GitHub for Windows - sleek GUI (but github.com restricted) and command line (through PowerShell)

Git Guide:
http://git-scm.com/book/
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Unread 11-24-13, 10:55 PM   #13
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Originally Posted by pelf View Post
Or, can you have a page on CurseForge that isn't actually linked to code?
Yes. You can upload your addon to either site without using a version control system hosted by that site, and without using a version control system at all. SVN and Git repositories are offered as a convenience to authors who want to use those systems for their development process, so they don't have to deal with a third-party hosting service. You are not required to use them.

The only exception is WowAce. If you want your addon "hosted on WowAce" -- which really just means it's hosted on CurseForge but gets a special label so it says "wowace" in the URL bar instead of "curseforge" -- then you have to use a CurseForge/WowAce-hosted version control system, since the special "wowace" label removes your ability to upload your own ZIP files. This is why I don't recommend anyone choose the "wowace" URL over the "curseforge" URL. The only difference to users is that your project URL has a different domain name, but you lose features.

Originally Posted by pelf View Post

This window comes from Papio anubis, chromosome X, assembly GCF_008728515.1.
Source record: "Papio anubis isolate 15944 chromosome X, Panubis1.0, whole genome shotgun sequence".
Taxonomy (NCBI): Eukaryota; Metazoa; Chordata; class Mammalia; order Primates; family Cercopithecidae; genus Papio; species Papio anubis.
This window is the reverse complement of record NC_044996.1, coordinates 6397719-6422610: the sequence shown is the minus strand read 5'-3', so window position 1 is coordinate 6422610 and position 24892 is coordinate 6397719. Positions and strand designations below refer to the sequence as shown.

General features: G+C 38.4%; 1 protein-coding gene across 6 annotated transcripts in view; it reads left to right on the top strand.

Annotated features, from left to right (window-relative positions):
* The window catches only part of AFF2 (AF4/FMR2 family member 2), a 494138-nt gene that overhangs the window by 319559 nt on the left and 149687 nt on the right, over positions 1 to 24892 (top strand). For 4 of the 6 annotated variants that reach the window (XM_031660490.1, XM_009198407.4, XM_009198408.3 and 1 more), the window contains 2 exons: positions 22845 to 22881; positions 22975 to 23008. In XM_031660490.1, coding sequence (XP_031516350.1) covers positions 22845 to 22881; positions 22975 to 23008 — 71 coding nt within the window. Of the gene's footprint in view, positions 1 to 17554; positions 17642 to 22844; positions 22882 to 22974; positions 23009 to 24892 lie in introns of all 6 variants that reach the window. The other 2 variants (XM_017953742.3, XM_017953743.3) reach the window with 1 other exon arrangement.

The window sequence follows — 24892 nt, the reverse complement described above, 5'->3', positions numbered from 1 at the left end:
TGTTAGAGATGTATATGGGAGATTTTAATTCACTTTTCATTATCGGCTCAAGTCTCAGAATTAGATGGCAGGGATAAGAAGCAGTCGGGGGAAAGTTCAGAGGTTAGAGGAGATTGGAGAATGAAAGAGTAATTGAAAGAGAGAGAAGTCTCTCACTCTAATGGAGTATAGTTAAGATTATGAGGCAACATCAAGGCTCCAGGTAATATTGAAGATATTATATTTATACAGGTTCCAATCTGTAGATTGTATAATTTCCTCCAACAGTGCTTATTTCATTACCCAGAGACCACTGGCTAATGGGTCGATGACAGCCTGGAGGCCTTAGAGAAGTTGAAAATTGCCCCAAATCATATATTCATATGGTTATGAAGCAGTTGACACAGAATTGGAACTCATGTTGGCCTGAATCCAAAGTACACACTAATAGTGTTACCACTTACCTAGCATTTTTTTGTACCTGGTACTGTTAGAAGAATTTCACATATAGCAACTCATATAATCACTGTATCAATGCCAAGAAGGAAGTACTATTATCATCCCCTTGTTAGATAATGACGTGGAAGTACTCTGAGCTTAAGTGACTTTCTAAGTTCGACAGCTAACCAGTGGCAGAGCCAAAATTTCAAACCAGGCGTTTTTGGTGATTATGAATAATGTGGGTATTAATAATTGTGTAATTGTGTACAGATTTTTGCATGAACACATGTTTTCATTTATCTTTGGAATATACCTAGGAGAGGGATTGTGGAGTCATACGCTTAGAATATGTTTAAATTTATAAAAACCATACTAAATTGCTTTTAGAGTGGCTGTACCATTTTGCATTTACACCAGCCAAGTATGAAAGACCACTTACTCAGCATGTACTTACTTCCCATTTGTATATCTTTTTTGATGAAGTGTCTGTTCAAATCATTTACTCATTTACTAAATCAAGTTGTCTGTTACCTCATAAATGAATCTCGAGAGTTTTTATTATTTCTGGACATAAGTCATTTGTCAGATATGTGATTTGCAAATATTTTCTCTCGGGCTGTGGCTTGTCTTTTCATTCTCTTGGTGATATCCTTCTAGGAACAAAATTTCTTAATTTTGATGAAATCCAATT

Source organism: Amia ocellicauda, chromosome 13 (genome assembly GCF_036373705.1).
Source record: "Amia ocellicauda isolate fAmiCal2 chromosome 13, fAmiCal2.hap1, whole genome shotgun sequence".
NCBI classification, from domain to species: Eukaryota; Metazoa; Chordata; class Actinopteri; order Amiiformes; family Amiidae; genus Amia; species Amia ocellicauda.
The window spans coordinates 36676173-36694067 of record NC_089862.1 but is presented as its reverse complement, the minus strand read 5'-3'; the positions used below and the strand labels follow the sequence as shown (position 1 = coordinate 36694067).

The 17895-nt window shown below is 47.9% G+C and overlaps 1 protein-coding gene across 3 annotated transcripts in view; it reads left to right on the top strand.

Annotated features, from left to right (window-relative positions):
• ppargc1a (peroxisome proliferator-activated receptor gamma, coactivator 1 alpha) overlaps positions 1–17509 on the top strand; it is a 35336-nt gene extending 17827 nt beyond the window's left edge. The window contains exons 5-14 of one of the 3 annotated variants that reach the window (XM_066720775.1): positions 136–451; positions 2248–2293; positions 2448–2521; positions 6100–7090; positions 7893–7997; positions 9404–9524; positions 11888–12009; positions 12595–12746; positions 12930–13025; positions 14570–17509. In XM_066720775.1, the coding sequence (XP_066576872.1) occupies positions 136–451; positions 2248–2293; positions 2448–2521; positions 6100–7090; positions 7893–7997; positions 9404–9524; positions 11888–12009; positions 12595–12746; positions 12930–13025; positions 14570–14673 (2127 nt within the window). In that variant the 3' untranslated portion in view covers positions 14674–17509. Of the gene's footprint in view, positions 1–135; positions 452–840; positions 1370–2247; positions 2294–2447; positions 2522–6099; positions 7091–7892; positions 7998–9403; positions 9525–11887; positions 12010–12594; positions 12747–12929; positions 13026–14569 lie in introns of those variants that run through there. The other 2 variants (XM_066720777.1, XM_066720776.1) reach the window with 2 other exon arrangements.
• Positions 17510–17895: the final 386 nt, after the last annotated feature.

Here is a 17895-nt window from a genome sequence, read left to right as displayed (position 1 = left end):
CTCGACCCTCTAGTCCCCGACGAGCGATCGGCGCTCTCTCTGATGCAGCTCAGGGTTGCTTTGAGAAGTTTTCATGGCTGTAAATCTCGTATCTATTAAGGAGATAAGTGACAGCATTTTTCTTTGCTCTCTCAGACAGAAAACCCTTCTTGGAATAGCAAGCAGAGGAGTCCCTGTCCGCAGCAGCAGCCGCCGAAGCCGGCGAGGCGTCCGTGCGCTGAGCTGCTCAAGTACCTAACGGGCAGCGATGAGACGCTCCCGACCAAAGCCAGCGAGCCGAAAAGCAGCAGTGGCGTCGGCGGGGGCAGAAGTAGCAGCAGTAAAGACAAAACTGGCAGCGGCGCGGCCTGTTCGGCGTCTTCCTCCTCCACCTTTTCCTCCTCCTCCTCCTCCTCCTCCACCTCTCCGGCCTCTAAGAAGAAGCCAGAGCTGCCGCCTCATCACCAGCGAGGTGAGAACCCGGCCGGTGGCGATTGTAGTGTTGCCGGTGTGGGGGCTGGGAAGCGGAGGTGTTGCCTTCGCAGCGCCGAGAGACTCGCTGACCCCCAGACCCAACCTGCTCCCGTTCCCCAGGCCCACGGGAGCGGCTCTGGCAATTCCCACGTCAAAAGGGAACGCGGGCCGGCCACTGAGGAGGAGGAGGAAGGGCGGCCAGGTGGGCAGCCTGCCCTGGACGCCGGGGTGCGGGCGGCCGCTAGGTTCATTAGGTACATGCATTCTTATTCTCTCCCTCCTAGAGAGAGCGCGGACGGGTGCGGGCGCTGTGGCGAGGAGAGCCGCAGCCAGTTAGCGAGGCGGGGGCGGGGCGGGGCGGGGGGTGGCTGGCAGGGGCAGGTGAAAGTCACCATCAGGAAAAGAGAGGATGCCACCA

Oh, I guess you just point the CurseForge site to the WoWI repository?
No. WoWI creates my ZIP file from the files in my WoWI repository, and puts it on my WoWI download page for me. I then go to my WoWI download page, click the Download button, and save the ZIP file to my computer. Finally, I go to my CurseForge project page, click the "Upload file" link, and upload the same ZIP file from my computer to my CurseForge project page.

Theoretically you can do what you describe, using the "External repository" option on CurseForge, but:

(1) The CurseForge packager works off of the tags you make in your repository. (If you're not familiar with SVN or Git, a "tag" is basically a specific revision that you've "bookmarked".) The CurseForge packager automatically labels the ZIP files it makes as alpha, beta, or release quality depending on what name (if any) you gave your tag, and those labels determine which users see the file. Curse.com only shows versions labeled as "release", and by default the Curse Client only updates to "release" versions as well. Alpha versions are packaged for every commit. Beta versions are packaged for every tag that has the word "beta" in the tag name. Release versions are packaged for all other tags. (You can disable alpha and beta packaging if you only want to make release versions available.)

By contrast, the WoWI packager does not care about your tags at all. When you tell it to package a release, it pulls the current latest versions of all your files from the trunk (for SVN) or the master branch (for Git). So, if you wanted to host your repo on WoWI, and have the CurseForge packager work on it, you would need to tag your repo with the same name you entered on WoWI when you packaged it here.